|Title||Migratory Songbirds Transport Amblyomma longirostre and Amblyomma maculatum Ticks to Canada|
|Publication Type||Journal Article|
|Year of Publication||2023|
|Journal||Journal of Biomedical Research & Environmental Sciences|
|Authors||Scott JD, McKeown JTA, Scott CM|
|Keywords||Amblyomma, genomics, infectious diseases, neotropics, parasitology, passerine birds, tick-borne zoonotic pathogens, ticks, zoonosis|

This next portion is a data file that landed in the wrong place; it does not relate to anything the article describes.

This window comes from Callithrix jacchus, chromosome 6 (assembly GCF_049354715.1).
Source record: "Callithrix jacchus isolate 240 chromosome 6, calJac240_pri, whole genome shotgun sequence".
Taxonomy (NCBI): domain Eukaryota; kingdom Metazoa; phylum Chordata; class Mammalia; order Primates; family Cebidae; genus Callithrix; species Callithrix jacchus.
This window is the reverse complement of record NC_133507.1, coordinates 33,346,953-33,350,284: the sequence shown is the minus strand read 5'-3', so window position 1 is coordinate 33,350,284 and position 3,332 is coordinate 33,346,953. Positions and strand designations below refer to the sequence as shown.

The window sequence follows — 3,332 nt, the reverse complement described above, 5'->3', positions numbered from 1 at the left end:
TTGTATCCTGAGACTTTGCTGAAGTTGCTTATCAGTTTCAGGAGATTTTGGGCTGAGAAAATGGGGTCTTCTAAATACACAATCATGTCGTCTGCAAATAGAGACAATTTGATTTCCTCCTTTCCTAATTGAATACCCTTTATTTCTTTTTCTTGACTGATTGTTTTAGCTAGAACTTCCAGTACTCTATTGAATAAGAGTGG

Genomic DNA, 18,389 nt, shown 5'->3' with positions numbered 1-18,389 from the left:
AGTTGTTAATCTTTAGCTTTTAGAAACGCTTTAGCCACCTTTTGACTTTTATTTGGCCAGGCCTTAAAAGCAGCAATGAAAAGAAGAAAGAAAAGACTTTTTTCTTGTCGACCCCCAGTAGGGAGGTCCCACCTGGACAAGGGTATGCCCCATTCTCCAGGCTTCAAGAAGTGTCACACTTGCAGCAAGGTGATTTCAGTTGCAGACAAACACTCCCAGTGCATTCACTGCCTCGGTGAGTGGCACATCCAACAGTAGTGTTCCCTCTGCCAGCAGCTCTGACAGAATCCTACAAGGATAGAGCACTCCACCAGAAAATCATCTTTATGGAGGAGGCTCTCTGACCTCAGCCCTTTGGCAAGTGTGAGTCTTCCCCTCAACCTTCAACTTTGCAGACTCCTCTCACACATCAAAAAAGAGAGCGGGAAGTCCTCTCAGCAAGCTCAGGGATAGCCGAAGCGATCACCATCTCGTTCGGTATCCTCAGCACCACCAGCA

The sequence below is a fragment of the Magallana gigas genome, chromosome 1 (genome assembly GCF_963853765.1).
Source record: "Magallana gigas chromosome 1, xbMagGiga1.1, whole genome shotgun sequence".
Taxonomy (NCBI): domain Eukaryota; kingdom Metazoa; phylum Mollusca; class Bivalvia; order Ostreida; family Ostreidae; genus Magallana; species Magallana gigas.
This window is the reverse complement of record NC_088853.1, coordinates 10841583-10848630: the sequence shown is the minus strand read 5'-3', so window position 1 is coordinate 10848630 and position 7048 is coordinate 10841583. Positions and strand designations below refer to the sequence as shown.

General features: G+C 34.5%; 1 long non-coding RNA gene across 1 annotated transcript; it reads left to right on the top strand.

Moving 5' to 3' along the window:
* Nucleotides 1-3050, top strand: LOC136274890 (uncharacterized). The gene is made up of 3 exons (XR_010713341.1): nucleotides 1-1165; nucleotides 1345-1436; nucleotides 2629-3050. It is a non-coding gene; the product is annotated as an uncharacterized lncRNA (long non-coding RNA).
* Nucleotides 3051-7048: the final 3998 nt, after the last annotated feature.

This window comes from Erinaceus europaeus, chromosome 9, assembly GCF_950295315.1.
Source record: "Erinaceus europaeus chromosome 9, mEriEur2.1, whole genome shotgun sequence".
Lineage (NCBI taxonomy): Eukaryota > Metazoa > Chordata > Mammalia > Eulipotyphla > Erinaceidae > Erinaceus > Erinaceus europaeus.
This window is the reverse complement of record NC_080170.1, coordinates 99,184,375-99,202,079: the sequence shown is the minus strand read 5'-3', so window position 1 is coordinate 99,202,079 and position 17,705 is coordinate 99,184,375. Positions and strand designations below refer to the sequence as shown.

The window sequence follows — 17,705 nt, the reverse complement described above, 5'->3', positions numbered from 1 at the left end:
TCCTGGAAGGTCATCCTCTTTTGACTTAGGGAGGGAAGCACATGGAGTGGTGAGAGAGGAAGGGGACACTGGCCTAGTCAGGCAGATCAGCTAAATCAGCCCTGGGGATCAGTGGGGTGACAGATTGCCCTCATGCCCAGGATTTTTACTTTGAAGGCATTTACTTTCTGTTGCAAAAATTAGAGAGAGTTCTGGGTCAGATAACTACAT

Birds transport ticks into Canada during northward spring migration, and some of these ticks are infected with tick-borne zoonotic pathogens. Some Amblyomma species harbour pathogens that cause debilitating diseases that can be fatal to humans, and domestic and wildlife animals. At least 65 Amblyomma spp. are indigenous in the Western Hemisphere, and approximately half bite humans. Amblyomma longirostre carries Rickettsia amblyommatis which causes spotted fever group rickettsiosis, a febrile disease in humans. Additionally, Amblyomma maculatum harbors and transmits Rickettsia parkeri, a spotted fever group rickettsiosis, and this tick bites humans. In the present study, we use two technologies to identify ticks. To confi rm identifi cation, we took microphotographs followed by DNA barcoding of the cytochrome c oxidase I gene. Based on molecular analysis, we confi rmed that the two Amblyomma spp. were Amblyomma longirostre, a neotropical tick and Amblyomma maculatum, the Gulf Coast tick. Based on our tick-bird fi ndings, we confi rm that migratory songbirds transport Amblyomma ticks into Canada, and have the potential, either directly or indirectly, to transmit tick-borne zoonotic pathogens to humans.